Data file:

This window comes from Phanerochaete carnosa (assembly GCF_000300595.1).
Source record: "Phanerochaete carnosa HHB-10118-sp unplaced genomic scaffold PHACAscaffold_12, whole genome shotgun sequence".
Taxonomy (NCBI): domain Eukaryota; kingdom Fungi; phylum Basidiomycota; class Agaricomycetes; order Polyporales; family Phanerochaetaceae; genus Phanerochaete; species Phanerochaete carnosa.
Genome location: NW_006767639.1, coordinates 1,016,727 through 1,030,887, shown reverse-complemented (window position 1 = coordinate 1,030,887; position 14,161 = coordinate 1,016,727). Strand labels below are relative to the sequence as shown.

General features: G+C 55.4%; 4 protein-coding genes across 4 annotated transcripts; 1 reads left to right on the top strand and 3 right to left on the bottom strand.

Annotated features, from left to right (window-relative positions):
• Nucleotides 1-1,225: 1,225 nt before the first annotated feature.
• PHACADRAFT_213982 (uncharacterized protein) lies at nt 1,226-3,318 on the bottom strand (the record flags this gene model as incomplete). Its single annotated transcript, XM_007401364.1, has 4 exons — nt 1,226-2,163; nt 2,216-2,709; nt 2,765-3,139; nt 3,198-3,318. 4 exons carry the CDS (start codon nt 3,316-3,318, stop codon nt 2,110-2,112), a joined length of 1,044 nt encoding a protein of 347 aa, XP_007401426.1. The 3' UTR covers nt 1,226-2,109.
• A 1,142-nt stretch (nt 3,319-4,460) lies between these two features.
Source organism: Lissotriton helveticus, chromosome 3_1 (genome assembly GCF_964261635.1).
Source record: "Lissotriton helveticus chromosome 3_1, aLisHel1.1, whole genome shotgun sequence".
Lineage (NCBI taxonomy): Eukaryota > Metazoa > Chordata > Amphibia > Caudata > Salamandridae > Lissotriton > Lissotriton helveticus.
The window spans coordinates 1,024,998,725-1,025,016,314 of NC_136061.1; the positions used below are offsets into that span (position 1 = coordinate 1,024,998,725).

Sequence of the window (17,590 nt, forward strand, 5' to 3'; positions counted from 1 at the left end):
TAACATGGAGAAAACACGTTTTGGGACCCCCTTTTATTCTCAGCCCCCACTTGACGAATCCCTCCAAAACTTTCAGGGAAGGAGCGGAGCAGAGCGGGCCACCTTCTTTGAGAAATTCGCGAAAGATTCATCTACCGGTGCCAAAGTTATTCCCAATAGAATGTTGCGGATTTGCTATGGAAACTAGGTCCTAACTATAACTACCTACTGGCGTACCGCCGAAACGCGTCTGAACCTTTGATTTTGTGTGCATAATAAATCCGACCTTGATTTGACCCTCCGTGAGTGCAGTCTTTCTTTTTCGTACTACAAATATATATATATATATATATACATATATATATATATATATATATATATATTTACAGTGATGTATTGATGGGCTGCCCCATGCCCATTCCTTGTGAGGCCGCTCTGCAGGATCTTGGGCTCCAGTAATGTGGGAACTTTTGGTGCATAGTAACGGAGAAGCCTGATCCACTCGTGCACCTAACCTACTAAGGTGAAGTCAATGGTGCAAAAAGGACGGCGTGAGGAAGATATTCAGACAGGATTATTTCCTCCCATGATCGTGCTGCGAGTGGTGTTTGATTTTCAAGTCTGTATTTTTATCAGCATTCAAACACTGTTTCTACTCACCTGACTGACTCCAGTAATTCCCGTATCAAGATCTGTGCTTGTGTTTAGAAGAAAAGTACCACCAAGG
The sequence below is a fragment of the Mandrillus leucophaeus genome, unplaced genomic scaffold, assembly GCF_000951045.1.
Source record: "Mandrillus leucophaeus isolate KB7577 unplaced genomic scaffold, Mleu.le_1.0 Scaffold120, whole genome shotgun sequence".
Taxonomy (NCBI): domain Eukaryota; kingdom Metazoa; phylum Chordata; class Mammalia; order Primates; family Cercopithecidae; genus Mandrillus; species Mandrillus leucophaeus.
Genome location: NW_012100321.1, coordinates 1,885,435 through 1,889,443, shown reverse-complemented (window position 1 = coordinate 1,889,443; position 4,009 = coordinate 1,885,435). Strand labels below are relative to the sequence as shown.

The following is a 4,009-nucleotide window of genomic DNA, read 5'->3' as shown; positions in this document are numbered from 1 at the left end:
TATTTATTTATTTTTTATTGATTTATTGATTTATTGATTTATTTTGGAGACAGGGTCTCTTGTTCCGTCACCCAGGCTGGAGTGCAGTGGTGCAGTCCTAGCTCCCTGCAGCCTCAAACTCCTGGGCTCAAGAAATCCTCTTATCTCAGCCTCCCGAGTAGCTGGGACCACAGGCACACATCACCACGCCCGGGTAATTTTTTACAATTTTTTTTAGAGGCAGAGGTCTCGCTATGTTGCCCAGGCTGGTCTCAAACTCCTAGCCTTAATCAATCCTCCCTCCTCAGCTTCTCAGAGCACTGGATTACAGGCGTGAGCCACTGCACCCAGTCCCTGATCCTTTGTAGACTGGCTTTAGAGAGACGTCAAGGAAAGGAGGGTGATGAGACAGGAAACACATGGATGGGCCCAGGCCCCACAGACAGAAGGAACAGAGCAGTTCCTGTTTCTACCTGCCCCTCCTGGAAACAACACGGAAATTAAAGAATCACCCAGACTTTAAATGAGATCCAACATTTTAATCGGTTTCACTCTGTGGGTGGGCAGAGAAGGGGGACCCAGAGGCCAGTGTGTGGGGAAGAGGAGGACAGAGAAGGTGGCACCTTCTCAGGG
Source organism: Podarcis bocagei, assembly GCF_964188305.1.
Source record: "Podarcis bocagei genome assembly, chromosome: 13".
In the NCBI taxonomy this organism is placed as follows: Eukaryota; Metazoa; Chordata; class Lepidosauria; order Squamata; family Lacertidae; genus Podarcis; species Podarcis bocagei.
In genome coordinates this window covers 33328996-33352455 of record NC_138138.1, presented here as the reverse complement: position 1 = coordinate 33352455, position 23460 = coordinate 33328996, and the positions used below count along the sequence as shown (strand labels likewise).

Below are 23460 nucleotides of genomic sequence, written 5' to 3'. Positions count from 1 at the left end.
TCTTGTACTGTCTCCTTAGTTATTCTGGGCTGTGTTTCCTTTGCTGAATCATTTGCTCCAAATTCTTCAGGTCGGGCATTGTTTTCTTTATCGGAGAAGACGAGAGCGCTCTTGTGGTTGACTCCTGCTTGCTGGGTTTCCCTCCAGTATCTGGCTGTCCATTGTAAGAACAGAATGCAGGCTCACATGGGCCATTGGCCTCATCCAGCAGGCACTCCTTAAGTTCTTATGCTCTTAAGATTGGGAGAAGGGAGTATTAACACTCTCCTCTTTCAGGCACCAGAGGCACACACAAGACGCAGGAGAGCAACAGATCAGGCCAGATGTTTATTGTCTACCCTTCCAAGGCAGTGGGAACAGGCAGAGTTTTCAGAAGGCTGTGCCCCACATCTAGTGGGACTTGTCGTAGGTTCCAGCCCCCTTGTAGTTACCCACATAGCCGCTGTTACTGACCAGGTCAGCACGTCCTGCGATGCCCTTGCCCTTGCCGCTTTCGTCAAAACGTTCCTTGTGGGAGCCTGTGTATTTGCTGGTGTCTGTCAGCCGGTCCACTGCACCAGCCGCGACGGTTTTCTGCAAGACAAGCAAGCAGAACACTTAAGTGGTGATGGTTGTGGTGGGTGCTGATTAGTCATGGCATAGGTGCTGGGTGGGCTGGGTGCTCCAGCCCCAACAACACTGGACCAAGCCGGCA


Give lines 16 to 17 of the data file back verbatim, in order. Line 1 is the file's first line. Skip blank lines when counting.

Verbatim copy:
The sequence below is a fragment of the Mandrillus leucophaeus genome, unplaced genomic scaffold, assembly GCF_000951045.1.
Source record: "Mandrillus leucophaeus isolate KB7577 unplaced genomic scaffold, Mleu.le_1.0 Scaffold120, whole genome shotgun sequence".